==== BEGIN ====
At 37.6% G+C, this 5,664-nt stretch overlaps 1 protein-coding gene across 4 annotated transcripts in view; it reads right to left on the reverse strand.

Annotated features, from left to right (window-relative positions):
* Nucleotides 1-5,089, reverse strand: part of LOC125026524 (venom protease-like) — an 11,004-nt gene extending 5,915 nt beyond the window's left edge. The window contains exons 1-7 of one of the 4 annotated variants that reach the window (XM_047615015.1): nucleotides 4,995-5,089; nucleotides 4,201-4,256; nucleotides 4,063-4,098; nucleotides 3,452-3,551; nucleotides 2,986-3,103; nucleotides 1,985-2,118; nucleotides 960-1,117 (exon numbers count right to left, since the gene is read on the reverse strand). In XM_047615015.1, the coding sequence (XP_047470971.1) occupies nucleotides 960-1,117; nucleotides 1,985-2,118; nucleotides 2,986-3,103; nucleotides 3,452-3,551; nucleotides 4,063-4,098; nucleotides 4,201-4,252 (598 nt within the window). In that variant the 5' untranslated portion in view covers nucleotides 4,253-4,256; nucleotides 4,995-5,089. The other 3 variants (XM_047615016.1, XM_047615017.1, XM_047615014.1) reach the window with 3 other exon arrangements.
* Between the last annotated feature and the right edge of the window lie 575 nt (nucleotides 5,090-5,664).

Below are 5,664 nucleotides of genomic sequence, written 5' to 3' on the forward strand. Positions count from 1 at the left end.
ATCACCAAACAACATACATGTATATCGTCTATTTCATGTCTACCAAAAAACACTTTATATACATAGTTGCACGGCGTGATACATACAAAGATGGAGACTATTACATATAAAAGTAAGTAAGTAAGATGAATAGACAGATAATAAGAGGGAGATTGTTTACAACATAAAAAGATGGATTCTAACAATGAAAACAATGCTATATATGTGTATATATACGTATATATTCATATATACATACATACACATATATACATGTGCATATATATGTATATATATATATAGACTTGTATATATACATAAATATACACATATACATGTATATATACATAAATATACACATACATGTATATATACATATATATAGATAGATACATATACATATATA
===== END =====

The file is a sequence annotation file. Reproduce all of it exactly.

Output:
At 37.6% G+C, this 5,664-nt stretch overlaps 1 protein-coding gene across 4 annotated transcripts in view; it reads right to left on the reverse strand.

Annotated features, from left to right (window-relative positions):
* Nucleotides 1-5,089, reverse strand: part of LOC125026524 (venom protease-like) — an 11,004-nt gene extending 5,915 nt beyond the window's left edge. The window contains exons 1-7 of one of the 4 annotated variants that reach the window (XM_047615015.1): nucleotides 4,995-5,089; nucleotides 4,201-4,256; nucleotides 4,063-4,098; nucleotides 3,452-3,551; nucleotides 2,986-3,103; nucleotides 1,985-2,118; nucleotides 960-1,117 (exon numbers count right to left, since the gene is read on the reverse strand). In XM_047615015.1, the coding sequence (XP_047470971.1) occupies nucleotides 960-1,117; nucleotides 1,985-2,118; nucleotides 2,986-3,103; nucleotides 3,452-3,551; nucleotides 4,063-4,098; nucleotides 4,201-4,252 (598 nt within the window). In that variant the 5' untranslated portion in view covers nucleotides 4,253-4,256; nucleotides 4,995-5,089. The other 3 variants (XM_047615016.1, XM_047615017.1, XM_047615014.1) reach the window with 3 other exon arrangements.
* Between the last annotated feature and the right edge of the window lie 575 nt (nucleotides 5,090-5,664).

Below are 5,664 nucleotides of genomic sequence, written 5' to 3' on the forward strand. Positions count from 1 at the left end.
ATCACCAAACAACATACATGTATATCGTCTATTTCATGTCTACCAAAAAACACTTTATATACATAGTTGCACGGCGTGATACATACAAAGATGGAGACTATTACATATAAAAGTAAGTAAGTAAGATGAATAGACAGATAATAAGAGGGAGATTGTTTACAACATAAAAAGATGGATTCTAACAATGAAAACAATGCTATATATGTGTATATATACGTATATATTCATATATACATACATACACATATATACATGTGCATATATATGTATATATATATATAGACTTGTATATATACATAAATATACACATATACATGTATATATACATAAATATACACATACATGTATATATACATATATATAGATAGATACATATACATATATA